Recommended humidity levels for data center may be changing in the near future
Wednesday, Apr 29th 2015

Data centers around the globe consume vast amounts of energy, and half that consumption goes toward the regulation of equipment and temperature monitoring of rooms. Data centers have to be strategically designed with regard to cooling because poorly implemented cooling systems will lead to greater power usage. The energy required to cool and maintain equipment typically is greater than the energy required to run the equipment. Yet the rooms cannot just be set to a "really cold" setting.

A white paper study by Cisco offered some temperature guidelines for rooms within data centers. It recommended rooms be kept between 64.4 degrees Fahrenheit on the low end and 80.6 F on the high? end. While temperature is important to monitor, humidity could arguably have a larger impact on data centers if it is not properly kept track of.

Humidity and data centers
Humidity is the amount of water vapor in the air and even though it is water, it is in a gaseous and invisible state. Without humidity, there would be no rain or snow. While those conditions may be good for the employees of data centers, inside, humidity is actually needed. According to The Data Center Journal, too much humidity leads to condensation, which can then lead to corrosion or electrical shorts. Yet if there is too little humidity, there may be a buildup of electrostatic charge, causing static electricity. Equipment may be damaged or destroyed as a result.

Cisco recommended keeping data centers between a low-end moisture level of 40 percent relative humidity and 41.9 F dew point and a high-end moisture level of 60 percent relative humidity and 59 F dew point. Data centers can use 

To lower energy costs, data centers are being designed to allow natural, cool air to flow within rooms, a method known as free cooling according to Data Center Knowledge. However, it is not possible to use natural air all the time because it tends to be drier.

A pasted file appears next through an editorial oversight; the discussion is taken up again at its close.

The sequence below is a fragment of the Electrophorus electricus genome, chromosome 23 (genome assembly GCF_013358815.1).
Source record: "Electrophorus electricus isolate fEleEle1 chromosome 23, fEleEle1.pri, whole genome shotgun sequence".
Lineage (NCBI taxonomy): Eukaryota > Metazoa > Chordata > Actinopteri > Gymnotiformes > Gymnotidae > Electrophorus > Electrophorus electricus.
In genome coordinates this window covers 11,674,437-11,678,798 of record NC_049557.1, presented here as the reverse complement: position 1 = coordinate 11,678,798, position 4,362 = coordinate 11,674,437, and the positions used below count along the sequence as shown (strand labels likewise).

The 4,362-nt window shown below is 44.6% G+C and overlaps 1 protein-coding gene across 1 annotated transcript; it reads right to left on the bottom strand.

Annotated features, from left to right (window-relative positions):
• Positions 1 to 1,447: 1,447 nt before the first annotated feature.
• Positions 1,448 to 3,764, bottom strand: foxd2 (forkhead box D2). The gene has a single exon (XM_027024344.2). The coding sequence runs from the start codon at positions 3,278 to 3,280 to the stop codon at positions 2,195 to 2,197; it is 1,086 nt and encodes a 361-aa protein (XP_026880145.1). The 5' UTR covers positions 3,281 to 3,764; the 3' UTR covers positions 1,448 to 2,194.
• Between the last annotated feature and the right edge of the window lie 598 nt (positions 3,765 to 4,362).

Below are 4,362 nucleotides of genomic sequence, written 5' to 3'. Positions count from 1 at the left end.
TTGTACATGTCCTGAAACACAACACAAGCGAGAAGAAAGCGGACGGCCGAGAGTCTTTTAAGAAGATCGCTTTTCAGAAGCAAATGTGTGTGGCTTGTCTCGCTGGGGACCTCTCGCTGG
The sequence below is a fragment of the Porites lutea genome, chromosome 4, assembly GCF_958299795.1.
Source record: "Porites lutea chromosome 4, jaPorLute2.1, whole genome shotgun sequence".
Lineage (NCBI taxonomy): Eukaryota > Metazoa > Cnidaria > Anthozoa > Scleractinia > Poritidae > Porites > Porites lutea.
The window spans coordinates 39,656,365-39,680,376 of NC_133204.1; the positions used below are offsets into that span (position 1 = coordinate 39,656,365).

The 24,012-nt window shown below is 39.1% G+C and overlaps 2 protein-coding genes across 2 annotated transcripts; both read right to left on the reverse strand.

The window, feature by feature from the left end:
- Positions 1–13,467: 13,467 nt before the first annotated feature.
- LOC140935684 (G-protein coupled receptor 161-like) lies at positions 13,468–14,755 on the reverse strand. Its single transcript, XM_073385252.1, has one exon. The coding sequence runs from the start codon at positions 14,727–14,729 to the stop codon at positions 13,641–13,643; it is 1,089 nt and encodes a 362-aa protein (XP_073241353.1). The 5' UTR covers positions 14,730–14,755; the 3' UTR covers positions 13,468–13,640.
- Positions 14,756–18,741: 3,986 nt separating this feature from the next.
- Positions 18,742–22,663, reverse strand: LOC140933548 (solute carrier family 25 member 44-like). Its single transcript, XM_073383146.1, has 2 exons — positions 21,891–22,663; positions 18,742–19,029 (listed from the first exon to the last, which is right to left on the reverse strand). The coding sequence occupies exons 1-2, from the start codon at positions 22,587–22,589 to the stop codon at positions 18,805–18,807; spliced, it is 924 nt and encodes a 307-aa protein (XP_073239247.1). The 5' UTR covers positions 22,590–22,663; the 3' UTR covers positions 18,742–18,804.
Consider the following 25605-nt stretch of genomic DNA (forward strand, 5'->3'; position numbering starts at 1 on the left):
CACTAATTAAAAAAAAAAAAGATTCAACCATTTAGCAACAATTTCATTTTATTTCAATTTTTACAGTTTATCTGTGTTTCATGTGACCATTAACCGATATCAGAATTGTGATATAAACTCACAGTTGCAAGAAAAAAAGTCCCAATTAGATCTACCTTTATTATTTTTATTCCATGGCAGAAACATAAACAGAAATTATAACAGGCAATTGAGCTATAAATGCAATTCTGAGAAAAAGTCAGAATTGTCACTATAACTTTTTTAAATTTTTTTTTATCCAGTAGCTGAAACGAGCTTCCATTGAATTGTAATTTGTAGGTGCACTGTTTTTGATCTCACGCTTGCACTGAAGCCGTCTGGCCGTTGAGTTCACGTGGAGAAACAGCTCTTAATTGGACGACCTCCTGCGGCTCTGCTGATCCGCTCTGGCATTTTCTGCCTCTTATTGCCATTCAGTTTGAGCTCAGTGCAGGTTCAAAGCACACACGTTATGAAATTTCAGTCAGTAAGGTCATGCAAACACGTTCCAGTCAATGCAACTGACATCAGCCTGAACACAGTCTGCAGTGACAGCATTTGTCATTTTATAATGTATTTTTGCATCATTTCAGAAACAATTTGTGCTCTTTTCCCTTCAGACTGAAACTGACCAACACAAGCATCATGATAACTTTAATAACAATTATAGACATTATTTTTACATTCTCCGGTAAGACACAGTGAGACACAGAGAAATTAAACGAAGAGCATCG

No matter how data centers cool their equipment, they have to to rely on a temperature monitor such as the WatchDog 100. This monitor is built with onboard sensors to track temperature and humidity levels and if they were to fall or rise outside the desired parameters, escalating alarms will be triggered and multiple alerts sent out. The longer a server room is not within the desired parameters, the higher the chance for some type of failure.

New study on humidity forthcoming
The American Society of Heating, Refrigerating and Air-Conditioning Engineers, Inc. Technical Committee 9.9 focuses on data centers. It has been working and researching to find ways to prolong free cooling. The committee believes if data centers use higher-than-customary temperatures, the number amount of free cooling opportunities worldwide would be expanded, along with lower energy costs.

After having recently partnered with the University of Missouri on the impact of low humidity on electrostatic discharge, the study's results will lead to ASHRAE TC 9.9 to modify its relative-humidity  guidelines for data centers sometime in 2015 after releasing the study's results.

The implications of this study will lead to more free cooling opportunities for data centers in every part of the world.